This gigantic compendium, which describes a myriad of cell types in the human body, is the first concrete manifestation of the work that seeks to map our organism lengthwise, broadly, and crosswise.
As part of a massive collaborative effort spotted by ScienceAlert, a group of researchers has compiled a particularly impressive compendium that documents an incredible number of human cell types. With moreone million cell types mapped in 33 organsit’s about most comprehensive catalog of human cells to date.
These mapping efforts are carried out in parallel by lots of teams of researchers working in very different disciplines. Some dwell on protein diversity, or swear by the genome; those who produced this atlas are more particularly interested in the fundamental unit of life, namely the cell.
It is a generic term that can refer to lots of extremely different objects, both morphologically and functionally. All tissues in our body are made up of several specific cell populations; each of these types has its own internal machinery that directly defines its role in the fabric.
“The Google Maps of the human body“
Red blood cells, for example, specialize in transporting oxygen throughout the body. Neurons, for their part, are adapted to transport an electrical signal. And so on; beyond these well-known examples, there are tens of thousands of distinct types of cells, and each plays its own role.
Documenting all these cell types represents a major challenge in physiology, and by extension in clinical medicine; it is a question of better apprehending the diversity of living things in order to better understand its dynamics on a global scale. And to understand the architecture of this system and the way in which the different cells interact, we must already begin by knowing where they “live” in the organism.
And that is precisely what a cohorte of more than 2300 researchers tried to do with these works which lasted several years. “We can see it as the Google maps of the human body”, summarizes Sarah Teichmann, geneticist at the Wellcome Sanger Institute and rapporteur of this work. “It’s really like a map of individual cells that shows where the positioning of each cell type in the target tissues.”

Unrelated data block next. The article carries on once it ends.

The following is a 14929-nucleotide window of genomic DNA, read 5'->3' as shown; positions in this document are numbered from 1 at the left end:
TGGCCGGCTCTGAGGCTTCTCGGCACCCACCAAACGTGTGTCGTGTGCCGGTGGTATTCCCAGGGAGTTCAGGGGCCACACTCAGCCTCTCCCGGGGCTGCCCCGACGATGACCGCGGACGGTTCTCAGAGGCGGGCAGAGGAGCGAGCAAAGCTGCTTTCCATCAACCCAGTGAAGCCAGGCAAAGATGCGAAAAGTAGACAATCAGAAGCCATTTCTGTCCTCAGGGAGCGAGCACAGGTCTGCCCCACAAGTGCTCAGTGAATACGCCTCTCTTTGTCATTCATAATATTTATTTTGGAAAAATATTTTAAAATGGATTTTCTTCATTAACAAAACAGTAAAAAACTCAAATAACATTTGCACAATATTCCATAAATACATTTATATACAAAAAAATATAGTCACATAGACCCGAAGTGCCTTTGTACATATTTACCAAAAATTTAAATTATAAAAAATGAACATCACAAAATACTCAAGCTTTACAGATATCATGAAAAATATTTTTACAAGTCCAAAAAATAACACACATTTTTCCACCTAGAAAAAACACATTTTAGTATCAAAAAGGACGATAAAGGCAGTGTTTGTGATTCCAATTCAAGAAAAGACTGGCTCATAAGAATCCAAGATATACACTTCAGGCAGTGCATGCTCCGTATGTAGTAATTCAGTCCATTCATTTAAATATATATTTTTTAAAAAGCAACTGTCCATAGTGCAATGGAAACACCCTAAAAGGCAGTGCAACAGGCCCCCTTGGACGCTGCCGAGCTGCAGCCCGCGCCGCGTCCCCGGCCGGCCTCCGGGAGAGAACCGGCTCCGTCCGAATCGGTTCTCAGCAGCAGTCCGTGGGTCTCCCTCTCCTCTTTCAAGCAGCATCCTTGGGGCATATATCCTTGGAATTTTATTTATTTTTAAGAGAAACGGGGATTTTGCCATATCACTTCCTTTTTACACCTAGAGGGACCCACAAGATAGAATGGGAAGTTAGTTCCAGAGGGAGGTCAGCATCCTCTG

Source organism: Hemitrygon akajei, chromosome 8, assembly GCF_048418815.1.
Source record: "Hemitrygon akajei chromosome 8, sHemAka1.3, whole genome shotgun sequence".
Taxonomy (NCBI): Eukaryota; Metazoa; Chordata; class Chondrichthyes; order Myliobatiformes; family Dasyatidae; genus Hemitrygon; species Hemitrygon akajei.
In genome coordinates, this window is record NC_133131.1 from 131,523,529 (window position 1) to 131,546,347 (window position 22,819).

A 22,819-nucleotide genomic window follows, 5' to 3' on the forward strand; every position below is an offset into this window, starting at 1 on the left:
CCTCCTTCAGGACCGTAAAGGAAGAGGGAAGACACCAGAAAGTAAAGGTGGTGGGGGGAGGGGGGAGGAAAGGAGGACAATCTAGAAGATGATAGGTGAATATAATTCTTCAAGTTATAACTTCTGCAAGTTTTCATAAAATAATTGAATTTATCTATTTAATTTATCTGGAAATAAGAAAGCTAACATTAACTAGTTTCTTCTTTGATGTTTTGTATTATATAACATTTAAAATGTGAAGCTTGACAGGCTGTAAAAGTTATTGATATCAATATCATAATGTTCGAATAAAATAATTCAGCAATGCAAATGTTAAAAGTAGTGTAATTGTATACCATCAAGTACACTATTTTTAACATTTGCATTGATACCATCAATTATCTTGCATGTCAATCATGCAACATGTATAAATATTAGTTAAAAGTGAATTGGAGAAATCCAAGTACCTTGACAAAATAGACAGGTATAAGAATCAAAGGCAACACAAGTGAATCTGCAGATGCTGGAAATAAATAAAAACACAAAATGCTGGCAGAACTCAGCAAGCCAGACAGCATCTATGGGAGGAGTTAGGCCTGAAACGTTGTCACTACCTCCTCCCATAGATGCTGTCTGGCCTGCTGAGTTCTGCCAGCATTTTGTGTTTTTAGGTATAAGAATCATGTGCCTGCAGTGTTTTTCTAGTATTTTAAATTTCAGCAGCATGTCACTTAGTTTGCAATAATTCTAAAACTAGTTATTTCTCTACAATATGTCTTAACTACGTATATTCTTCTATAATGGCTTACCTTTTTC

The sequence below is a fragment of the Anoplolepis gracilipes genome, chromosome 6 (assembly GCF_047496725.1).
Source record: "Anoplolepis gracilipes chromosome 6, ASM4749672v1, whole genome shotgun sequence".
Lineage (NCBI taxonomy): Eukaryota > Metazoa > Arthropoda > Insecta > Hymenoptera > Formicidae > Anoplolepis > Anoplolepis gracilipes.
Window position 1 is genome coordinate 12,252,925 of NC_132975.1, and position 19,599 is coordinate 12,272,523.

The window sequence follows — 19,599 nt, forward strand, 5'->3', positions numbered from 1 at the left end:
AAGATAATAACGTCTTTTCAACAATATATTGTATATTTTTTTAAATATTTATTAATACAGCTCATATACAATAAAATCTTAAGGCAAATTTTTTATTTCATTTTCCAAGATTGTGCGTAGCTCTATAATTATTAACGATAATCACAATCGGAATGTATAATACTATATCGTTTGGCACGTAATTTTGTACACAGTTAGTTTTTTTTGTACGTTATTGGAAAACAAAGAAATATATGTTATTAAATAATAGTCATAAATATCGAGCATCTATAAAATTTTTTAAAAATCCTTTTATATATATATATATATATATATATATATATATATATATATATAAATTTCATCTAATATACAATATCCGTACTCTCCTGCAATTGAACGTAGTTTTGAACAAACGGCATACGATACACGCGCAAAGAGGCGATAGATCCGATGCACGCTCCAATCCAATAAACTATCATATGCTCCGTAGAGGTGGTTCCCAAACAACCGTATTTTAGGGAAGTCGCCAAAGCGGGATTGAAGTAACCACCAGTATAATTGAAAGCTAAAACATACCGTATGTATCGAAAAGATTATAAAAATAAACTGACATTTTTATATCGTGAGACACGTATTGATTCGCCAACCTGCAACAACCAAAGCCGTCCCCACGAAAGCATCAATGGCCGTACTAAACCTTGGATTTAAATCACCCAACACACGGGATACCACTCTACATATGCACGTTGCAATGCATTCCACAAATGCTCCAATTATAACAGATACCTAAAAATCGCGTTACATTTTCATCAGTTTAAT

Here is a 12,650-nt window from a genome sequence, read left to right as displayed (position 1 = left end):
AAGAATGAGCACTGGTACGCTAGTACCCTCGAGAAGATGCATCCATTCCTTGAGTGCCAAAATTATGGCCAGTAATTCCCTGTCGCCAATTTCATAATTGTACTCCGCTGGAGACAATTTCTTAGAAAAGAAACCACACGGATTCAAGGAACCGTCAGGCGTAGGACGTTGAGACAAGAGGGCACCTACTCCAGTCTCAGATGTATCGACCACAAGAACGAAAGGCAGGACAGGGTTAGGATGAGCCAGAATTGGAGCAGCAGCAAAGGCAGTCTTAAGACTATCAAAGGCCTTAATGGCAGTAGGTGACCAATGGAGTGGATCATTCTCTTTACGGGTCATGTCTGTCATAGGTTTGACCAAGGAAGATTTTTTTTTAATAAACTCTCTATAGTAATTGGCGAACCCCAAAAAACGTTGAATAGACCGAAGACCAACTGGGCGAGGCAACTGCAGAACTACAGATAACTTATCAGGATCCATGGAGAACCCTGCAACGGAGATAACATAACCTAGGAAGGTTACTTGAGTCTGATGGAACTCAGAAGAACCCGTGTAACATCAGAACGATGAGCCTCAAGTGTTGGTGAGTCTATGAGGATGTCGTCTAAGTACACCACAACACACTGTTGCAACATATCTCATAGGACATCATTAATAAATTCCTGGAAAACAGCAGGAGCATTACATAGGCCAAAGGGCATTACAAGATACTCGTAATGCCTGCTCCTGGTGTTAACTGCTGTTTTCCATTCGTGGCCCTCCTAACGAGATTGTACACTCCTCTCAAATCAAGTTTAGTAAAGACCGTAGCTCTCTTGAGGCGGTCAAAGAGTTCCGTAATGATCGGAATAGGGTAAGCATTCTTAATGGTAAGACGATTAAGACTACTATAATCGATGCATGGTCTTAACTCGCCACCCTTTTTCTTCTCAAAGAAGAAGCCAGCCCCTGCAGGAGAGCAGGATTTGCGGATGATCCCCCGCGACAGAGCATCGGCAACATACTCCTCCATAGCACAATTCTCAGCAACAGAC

This is a particularly ambitious undertaking. Even though researchers have already been differentiating cell types for decades, it is simply unthinkable to identify them all manually under a microscope. To draw up this catalogue, the researchers therefore relied on a technology that is already revolutionizing the foundations of biotechnologies: machine learning.
Millions of needles, but a huge haystack
Until now, studies at the level of the individual cell have focused on genetic analysis of one tissue type at a time to map the cell types found there. An approach that is not only slow, but also complicated to use, because it is still necessary to ensure the overall consistency of each element thereafter.
As part of this work, the researchers developed several new analytical tools that allowed them to perform system-level analyses. They were thus able to verify precisely which cells express the genes, and under which conditions.
Remember that technically, each cell in the body contains an (almost) exact copy of our genome. On the other hand, it does not use all of it. For each type of cell, only a part will be transcribed into proteins which take part in the biological activity: we speak of transcriptome.
“People often think that the genome is the building block of the organism, but that’s not really correct”, nuance Steve Quake, bioengineer at Stanford. “The genome is more of a list of parts, and each cell uses a different set of parts”, he adds.
To distinguish all these types of cells, the researchers therefore chose to focus on their transcriptomes; an approach made possible by the rapid progress of associated technologies in recent years. Machine learning-based data processing systems then helped them sort through to produce their atlas.
A fundamental database for the medicine of tomorrow
It has already enabled substantial advances in biology. During this work, the researchers obviously identified new cell types that had never been documented before. But they also got their hands on new patterns of cellular communication, and even identified particularities that could play a central role in the evolution of certain diseases.
There is therefore reason to be enthusiastic for the rest of the operations. Because this first version of the Human Cell Atlas is only the beginning. Ultimately, the objective is of course to arrive at a completely exhaustive catalog of human cells. A goal that is still utopian today, but that is getting closer day by day.
“The Human Cell Atlas is committed to including all variations of human cells, and is not intended to take a narrow view.”, explains Sarah Teichmann. And that’s good news. Because each time this catalog is expanded, research in basic biology will take a step forward.
And by extension, it will also allow for considerable clinical progress in all disciplines related to life sciences. A perspective that is already salivating pathologists, physiologists, geneticists, but also all other professionals who work directly or indirectly on human cells.
The studies that made it possible to build this atlas are available here, here, here, and here.